Large numbers of people in low-income countries face COVID unprotected, and millions of people would still be alive today if they had had access to a vaccine. Big pharma corporations have been given free rein to prioritize profits ahead of vaccine equality as the richest ten men doubled their fortunes during the pandemic. A new billionaire is being created every 26 hours profiting from vaccines, treatments, tests, etc. PPE. When is enough enough?
It’s just over a year since COVID-19 vaccination programs first began: a miraculous moment that offered hope that humanity could be liberated from this deadly disease. In creating safe and effective vaccines, scientists did their job, but corporate, and world leaders locked this miracle of science behind a wall of profit and monopoly. Despite the current optimism, this pandemic is still very far from over.
The official death toll stands at 5.9 million people, which is widely agreed to be a huge underestimate, especially in developing countries where adequate testing is impossible.
Modelling using measures of excess deaths shows that an estimated 19.6 million people have lost their lives because of the COVID-19 pandemic – 3.3 times more than officially recorded. That’s approximately 18 people every minute. A population roughly equivalent to a city the size of Beijing, Mumbai, or Dhaka has likely died as a result of the pandemic.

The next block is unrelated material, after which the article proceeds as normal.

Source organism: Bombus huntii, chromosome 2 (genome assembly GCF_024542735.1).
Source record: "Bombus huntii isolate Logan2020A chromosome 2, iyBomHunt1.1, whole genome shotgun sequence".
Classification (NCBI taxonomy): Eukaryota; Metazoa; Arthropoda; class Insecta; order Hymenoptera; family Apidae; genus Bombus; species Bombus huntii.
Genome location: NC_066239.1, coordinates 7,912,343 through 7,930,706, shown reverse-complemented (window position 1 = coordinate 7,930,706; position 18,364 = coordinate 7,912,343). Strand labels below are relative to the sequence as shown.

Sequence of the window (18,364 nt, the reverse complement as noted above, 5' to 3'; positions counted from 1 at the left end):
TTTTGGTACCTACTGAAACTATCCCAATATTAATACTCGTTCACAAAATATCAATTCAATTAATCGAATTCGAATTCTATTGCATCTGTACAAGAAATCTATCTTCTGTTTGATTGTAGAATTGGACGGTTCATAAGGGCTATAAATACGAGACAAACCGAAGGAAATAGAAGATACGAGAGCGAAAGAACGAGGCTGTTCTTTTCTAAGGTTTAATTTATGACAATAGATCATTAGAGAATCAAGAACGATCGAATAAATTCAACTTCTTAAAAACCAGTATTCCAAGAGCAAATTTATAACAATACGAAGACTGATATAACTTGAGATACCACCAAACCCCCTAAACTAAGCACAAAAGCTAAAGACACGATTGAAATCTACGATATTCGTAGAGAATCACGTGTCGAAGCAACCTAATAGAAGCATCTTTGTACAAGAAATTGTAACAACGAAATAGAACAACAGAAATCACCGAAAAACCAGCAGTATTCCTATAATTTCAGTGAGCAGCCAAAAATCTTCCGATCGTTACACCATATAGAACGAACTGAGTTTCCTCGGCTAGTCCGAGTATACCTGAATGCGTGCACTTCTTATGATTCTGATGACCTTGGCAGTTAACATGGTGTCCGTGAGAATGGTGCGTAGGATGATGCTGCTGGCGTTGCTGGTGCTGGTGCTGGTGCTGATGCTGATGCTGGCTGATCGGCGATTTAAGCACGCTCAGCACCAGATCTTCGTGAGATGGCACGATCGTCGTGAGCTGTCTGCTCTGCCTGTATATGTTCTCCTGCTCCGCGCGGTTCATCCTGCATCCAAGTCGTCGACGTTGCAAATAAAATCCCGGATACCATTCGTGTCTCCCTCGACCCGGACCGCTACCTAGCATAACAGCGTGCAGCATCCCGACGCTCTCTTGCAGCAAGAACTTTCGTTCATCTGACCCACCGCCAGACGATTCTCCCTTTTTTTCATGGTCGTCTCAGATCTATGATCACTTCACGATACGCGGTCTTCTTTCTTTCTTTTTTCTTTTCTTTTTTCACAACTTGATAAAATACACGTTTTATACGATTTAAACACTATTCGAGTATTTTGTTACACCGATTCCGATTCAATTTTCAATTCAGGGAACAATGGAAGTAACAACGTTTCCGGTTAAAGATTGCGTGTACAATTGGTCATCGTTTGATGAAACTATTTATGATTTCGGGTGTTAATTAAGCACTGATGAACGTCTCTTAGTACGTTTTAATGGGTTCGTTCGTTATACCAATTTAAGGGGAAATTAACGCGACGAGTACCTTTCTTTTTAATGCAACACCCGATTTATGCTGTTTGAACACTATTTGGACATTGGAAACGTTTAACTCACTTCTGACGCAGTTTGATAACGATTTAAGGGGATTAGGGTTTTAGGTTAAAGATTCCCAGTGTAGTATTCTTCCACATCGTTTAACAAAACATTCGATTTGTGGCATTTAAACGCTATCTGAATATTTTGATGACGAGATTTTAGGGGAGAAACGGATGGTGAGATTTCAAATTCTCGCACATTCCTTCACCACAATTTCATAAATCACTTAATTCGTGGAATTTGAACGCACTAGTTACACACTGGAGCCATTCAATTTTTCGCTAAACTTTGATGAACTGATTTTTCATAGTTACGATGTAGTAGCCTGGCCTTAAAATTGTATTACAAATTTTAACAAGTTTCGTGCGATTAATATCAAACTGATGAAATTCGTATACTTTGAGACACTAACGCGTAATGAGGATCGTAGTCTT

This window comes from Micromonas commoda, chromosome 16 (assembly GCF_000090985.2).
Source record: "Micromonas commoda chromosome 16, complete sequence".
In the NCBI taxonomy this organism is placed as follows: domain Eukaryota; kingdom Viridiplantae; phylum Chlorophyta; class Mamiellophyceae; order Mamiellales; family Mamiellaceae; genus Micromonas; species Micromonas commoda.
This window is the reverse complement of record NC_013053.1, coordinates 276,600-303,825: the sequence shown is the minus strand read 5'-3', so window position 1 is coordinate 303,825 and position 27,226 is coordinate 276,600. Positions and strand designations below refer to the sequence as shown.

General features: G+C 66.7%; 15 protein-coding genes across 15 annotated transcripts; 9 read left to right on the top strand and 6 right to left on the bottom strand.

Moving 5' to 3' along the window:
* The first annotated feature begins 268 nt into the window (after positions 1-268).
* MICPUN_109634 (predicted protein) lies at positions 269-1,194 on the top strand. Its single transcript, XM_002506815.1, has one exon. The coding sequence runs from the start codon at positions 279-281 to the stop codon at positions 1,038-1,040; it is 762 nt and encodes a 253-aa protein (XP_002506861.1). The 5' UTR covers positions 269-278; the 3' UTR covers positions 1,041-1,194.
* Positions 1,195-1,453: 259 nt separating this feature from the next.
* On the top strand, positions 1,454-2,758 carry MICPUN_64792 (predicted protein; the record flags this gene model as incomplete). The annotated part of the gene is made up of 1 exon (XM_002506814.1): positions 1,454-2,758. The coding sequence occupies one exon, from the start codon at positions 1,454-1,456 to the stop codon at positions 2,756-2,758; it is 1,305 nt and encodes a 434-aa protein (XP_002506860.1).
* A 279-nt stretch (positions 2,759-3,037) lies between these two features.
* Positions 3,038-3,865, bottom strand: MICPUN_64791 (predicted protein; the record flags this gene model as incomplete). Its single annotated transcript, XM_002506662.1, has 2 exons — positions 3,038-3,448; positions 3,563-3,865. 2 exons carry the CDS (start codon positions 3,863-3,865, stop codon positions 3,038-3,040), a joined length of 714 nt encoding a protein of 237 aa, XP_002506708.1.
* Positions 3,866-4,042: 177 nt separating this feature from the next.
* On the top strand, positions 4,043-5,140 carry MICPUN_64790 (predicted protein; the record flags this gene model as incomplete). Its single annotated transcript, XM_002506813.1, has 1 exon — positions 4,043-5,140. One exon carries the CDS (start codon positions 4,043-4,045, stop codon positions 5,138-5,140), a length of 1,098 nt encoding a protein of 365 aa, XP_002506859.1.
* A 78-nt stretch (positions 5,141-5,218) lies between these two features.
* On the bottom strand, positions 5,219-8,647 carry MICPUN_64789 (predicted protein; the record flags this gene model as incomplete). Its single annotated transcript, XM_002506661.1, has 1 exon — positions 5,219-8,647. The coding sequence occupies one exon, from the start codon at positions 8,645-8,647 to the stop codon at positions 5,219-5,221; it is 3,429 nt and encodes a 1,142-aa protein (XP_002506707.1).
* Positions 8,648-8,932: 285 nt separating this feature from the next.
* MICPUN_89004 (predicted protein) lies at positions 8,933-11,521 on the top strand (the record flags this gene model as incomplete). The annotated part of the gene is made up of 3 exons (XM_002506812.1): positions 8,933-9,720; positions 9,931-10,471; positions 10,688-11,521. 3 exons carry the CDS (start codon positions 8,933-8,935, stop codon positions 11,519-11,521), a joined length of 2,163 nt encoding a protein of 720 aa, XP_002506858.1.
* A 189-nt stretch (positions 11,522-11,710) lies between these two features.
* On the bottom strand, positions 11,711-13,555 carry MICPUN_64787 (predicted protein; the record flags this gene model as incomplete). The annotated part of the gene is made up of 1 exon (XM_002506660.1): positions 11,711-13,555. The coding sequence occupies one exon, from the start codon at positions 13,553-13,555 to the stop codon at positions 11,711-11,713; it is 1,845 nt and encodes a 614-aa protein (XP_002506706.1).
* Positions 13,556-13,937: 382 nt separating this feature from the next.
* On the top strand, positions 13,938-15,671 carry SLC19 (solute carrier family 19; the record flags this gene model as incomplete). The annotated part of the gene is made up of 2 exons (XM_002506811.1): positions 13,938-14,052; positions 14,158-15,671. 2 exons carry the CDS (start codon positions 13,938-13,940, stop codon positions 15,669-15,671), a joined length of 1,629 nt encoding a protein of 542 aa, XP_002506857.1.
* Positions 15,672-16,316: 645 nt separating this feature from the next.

For every life lost in a rich country another four people have died in a poorer nation, 54% of all deaths caused by COVID-19 have been in low and lower-middle-income countries, where 10.6 million people have died. 2.7 million people are estimated to have died in high-income countries, 14% of global deaths. The richest 10 men doubled their fortunes during the pandemic and a new billionaire is being created every 26 hours. Of those new billionaires, 40 of them have made their billions profiting from vaccines, treatments, tests, and PPE.13PANDEMIC OF GREED
A wake-up call for vaccine equity at a grim milestone
Greed has no conscience.
The cost of a three-month supply of Revlimid, a cancer drug, increased by $3,600 in January 2022—even though its Big Pharma CEO couldn’t justify the price hike. Maybe it was to pay for an excessive CEO salary? Regeneron awarded CEO Len Schleifer, M.D., Ph.D., a staggering $135.35 million in 2020 pay. His salary came in at about $1.5 million, and the CEO collected another $3.5 million in cash incentive pay.
But they are not alone. Among the 1,947 Medicare-covered drugs with price increases above the inflation rate in 2020, one-third (668 drugs) had price increases of 7.5% or more – the current annual inflation rate.
Among drugs covered under Part D, 17% (567 drugs) had price increases of 7.5% or more between 2019 and 2020; 11% (1,106 drugs) had price increases above the rate of inflation but below 7.5%; 9% (285 drugs) had price increases below inflation; and 41% (1,385 drugs) had price reductions.
For Part B drugs, 18% (101 drugs) had price increases of 7.5% or more between 2019 and 2020; 30% (173 drugs) had price increases above the rate of inflation but below 7.5%; 6% (35 drugs) had price increases below inflation; and for the remaining 46% (259 drugs), prices decreased.
I get discouraged when I read stories about pharma greed, but it makes me more determined to try and change what I believe to be wrong. Pharma is begging for federal intervention, and at this rate, it won’t be much longer.